Using noninvasive techniques, such as CT angiography and CT perfusion, may help physicians identify patients at risk of major adverse cardiovascular events.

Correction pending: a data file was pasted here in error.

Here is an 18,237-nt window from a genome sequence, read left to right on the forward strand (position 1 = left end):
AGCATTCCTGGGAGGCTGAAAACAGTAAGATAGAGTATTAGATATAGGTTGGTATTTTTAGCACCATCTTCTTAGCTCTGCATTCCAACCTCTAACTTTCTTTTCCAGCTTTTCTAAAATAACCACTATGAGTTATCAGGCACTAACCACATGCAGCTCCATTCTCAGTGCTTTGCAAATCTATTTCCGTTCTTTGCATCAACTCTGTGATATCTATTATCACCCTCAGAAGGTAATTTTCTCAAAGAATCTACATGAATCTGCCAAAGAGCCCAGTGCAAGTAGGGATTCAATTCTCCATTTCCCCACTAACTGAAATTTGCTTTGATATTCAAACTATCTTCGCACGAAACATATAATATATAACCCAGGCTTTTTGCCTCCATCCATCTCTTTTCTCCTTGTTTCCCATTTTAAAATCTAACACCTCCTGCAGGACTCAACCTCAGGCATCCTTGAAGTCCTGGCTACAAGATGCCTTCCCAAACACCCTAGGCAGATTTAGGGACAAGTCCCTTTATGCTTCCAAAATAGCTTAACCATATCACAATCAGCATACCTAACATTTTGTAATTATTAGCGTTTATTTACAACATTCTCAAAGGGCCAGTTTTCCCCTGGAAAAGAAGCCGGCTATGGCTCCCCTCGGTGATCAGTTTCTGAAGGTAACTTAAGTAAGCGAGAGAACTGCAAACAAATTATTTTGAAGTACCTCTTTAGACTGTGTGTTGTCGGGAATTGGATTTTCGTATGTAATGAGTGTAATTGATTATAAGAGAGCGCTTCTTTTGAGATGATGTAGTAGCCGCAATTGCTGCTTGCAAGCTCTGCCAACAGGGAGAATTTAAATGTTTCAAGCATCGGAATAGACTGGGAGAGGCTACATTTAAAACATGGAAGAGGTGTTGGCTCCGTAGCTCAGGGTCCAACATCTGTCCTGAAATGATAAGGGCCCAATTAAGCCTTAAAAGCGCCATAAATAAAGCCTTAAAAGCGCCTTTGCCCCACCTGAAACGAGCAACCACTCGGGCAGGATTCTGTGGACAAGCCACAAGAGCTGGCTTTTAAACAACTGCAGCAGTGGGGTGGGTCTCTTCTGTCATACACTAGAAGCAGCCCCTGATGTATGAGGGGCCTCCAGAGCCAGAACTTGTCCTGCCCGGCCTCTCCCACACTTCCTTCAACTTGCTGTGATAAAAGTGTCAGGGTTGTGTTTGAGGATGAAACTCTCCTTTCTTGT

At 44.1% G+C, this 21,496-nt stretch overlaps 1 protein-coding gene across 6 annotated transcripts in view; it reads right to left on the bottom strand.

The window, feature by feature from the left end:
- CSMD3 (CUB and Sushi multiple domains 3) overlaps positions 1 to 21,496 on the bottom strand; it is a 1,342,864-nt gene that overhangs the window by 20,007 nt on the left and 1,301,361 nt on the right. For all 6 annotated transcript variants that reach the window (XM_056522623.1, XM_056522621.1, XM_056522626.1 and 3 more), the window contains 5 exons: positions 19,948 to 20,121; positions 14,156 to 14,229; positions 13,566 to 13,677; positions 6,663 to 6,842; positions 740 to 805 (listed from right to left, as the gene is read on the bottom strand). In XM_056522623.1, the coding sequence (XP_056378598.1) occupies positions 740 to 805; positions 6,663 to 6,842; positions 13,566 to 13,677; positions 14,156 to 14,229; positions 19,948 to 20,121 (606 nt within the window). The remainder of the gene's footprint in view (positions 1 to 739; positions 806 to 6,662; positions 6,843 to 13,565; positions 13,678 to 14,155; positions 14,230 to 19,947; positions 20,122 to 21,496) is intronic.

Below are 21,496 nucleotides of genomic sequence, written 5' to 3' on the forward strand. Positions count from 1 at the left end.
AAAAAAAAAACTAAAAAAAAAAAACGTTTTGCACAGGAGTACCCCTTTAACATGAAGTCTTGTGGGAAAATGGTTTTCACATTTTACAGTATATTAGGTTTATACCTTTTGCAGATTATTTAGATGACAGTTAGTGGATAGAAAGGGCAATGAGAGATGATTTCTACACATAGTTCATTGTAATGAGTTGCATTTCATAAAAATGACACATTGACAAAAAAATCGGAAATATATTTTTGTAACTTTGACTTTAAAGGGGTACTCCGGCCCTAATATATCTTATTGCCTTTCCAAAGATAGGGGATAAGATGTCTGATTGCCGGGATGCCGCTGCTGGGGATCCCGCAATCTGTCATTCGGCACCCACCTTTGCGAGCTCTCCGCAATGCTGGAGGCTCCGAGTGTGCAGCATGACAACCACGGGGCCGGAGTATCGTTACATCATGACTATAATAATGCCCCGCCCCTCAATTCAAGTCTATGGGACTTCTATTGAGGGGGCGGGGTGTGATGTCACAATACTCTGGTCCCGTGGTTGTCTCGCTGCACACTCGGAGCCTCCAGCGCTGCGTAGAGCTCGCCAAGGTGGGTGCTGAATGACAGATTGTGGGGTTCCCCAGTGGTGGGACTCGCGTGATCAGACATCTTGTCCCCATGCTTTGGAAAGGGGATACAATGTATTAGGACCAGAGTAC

Noninvasive CT angiography and CT perfusion can help predict to major adverse cardiovascular events (MACE), according to a new study published in the journal Radiology. Researchers from Brazil and the United States undertook a study to compare the prognostic importance of combined CT angiography and CT myocardial stress perfusion imaging with that of combined invasive coronary angiography (ICA) and stress single photon emission CT myocardial perfusion imaging. A total of 379 patients were evaluated for this study, which took place between November 2009 and July 2011. All participants, aged 45 to 85 years, had been referred for ICA. All images were analyzed in blinded independent core laboratories, and a panel of physicians adjudicated all adverse events. The researchers defined MACE as revascularization (more than 30 days after index ICA), myocardial infarction, or cardiac death; hospitalization for chest pain or congestive heart failure; or arrhythmia. Late MACE was defined similarly, except for patients who underwent revascularization within the first 182 days after ICA, who were excluded. “Previous studies show that a lesion is hemodynamically significant if there is a significant blood pressure drop corresponding to a big reduction in blood flow across the stenosis,” co-author JoÃ£o A.C. Lima, MD, said in a release. “If plaque has those characteristics, the patient should be targeted for intervention, be it with a stent or downstream bypass surgery.” Lima is from Johns Hopkins Hospital and School of Medicine in Baltimore, Md. The results showed 51 of the 379 patients (13.5 percent) experienced at least one MACE: 49 revascularizations, five myocardial infarctions, one cardiac death, nine hospitalizations for chest pain or congestive heart failure, and one arrhythmia. The two-year MACE-free rates for combined CT angiography and CT perfusion findings were 94 percent negative for coronary artery disease (CAD) versus 82 percent positive for CAD and were similar to combined ICA/SPECT findings (93 percent negative for CAD versus 77 percent positive for CAD). “The key finding of our study is that both techniques are equally effective in identifying which patients are going to have trouble down the road,” Lima said. “The noninvasive option should be a preferred or at least strongly considered option by cardiologists and radiologists managing these patients because it is safer and less expensive, and patients like it better.”